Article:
Although some products can’t be eliminated altogether, the responsibility of exploring the source lies with us. “When using raw materials that might be growing in rainforest areas (for example palm oil) we at Weleda have an internal policy that we use RSPO Mass Balanced certified raw materials only,” Annette says. “In addition to this, we are very actively engaged in FONAP – the forum for sustainable palm oil. As we feel that the use of palm oil still requires more action, to protect against deforestation, we are supporting a charity project with conservationists Borneo Orangutan Survival, to restore degraded peat swamp forests in Indonesia. With this project there is reforestation on 55 ha, undertaken by local people, which creates income for those communities and gives them greater incentive to protect the surrounding area of rainforest.”

Thankfully, there are plenty of ways in which we, as consumers, can contribute to the rainforest efforts. Brands such as beauty giant Origins regularly host tree planting events with The National Trust and have planted 1,307,847 trees in partnership with American Forest’s Global ReLeaf and other environment NGOs around the world. “We plant saplings—not merely seeds—and we dedicate resources to make sure they receive the care they need to have a better chance at maturing into strong, healthy trees,” the brand explains. “These trees help restore areas damaged by wildfires and natural disaster, help to keep our air and water clean, reduce air pollution and offset the effects of greenhouse gases and absorb gaseous pollutant” 

Although saving the rainforest can seem like an overwhelming task, too big for an individual to make a dent in, Melita Koulmandas Hunter, co-founder of Butterfly Mark certified Song Saa Collective, a private island resort in Cambodia using reclaimed timber and upcycled décor believes it all starts with a mindset. “Being a more conscious consumer often requires time and a difficult behavioural change,” she begins. “My recommendation is to spend a little time researching the big businesses whose supply chains drive deforestation – the likes of JP Morgan Chase, Costco, Walmart, large supermarkets, and many more – and then connect the dots with the goods and services you like to buy. Ethical, sustainable businesses have often put so much effort and heart into their brand and shopping experience. It’s about taking our power back, having agency over it, and having it be a force for good.”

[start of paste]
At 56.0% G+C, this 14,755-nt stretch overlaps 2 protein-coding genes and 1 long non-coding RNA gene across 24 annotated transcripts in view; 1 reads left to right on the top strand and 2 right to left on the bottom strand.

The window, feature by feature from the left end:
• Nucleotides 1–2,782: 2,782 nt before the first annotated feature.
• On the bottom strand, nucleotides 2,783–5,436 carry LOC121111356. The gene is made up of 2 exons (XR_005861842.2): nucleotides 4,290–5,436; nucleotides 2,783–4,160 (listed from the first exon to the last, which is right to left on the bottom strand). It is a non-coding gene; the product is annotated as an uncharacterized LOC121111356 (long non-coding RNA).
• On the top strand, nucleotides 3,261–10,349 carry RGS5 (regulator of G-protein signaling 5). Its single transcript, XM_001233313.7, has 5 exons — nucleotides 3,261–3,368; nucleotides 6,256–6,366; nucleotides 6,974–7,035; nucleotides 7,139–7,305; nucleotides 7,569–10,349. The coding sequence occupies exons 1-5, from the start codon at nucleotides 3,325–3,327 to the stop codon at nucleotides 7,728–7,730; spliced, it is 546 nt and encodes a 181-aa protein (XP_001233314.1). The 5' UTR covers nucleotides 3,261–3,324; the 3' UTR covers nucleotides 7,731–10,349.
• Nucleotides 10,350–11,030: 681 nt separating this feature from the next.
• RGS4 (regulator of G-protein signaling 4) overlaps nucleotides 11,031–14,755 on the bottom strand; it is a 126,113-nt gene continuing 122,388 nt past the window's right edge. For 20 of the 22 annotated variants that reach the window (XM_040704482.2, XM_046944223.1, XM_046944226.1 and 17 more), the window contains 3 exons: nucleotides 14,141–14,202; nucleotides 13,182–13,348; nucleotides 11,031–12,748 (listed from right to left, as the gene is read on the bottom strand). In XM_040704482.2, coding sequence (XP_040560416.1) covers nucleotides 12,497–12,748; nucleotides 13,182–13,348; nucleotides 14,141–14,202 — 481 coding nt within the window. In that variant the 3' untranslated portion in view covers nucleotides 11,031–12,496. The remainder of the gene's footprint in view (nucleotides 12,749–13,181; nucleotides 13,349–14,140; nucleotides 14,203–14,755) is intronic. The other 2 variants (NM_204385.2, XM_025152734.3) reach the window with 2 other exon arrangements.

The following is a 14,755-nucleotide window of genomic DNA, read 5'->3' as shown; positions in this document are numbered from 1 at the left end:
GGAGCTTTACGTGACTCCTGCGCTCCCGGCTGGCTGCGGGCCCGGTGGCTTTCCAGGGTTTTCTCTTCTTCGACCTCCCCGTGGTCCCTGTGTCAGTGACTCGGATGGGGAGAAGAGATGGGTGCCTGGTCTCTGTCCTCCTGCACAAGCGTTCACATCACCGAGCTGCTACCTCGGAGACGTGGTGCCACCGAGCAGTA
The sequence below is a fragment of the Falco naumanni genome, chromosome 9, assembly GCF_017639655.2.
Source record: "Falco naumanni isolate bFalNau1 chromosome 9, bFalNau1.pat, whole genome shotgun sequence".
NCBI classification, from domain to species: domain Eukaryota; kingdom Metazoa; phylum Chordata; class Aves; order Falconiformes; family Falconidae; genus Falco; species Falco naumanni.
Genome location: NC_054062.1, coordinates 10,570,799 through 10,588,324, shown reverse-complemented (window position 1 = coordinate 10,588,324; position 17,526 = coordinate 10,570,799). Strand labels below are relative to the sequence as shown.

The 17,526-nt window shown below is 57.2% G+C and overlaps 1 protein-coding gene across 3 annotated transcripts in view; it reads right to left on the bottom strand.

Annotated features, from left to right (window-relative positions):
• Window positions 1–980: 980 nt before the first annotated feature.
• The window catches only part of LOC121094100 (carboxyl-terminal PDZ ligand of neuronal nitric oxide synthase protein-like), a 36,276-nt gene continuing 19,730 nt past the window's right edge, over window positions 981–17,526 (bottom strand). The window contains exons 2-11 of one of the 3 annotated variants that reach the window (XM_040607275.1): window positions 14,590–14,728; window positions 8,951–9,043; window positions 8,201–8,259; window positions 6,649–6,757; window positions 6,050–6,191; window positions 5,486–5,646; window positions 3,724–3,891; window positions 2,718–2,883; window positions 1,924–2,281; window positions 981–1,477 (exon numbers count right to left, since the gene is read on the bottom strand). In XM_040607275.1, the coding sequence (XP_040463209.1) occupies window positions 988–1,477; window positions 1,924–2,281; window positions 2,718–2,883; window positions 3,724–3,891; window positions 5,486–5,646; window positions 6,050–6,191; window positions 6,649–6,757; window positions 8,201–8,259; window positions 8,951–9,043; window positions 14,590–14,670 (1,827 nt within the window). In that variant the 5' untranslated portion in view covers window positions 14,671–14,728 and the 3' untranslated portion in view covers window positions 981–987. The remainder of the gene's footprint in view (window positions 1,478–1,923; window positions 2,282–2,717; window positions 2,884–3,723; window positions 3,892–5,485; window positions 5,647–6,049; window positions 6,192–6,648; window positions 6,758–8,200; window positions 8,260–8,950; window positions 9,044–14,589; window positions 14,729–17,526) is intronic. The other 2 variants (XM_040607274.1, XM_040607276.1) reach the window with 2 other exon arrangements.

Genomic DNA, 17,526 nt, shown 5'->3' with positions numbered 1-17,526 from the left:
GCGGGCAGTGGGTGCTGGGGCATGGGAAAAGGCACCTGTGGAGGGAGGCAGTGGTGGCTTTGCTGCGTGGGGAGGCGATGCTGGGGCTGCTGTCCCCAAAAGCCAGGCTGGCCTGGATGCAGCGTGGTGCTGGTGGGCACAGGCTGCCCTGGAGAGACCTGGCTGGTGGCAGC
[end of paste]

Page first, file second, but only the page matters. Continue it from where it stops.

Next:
A concept that can only start when we stop looking away and confront the uncomfortable notion that rainforests have a very real expiration date. “The hurt, discomfort, and anxiety that we feel knowing something is about to be lost is called ‘anticipatory grief’,” Melita explains. “While it’s not the most uplifting exploration, it’s an important one. The more we can process our climate emotions towards the rainforest, the more we can grow from a place of discomfort and anxiety and reinvigorate our energies towards insisting on what we want.”


Join the fight for our rainforests with Annette’s top tips 


Think carefully about whether a product is really needed, and whether there is a more sustainable alternative. If we can simply reduce our consumption, we can already save a lot.


Request politicians introduce legislation that protects rainforests, we can financially support NGOs that restore or protect rainforests.


Reduce our use of paper with a paper-free office, or swap to the charity search engine Ecosia (which donates 80% of profits towards reforestation) when using the internet.


Get familiar with labels on your cosmetics, such as the Rainforest Alliance, RSPO, UEBT and FSC are just a few. 


Check manufacturers’ certifications or policies on their websites. Look for sustainability programmes and annual sustainability reports.


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Written by - Jessica Harris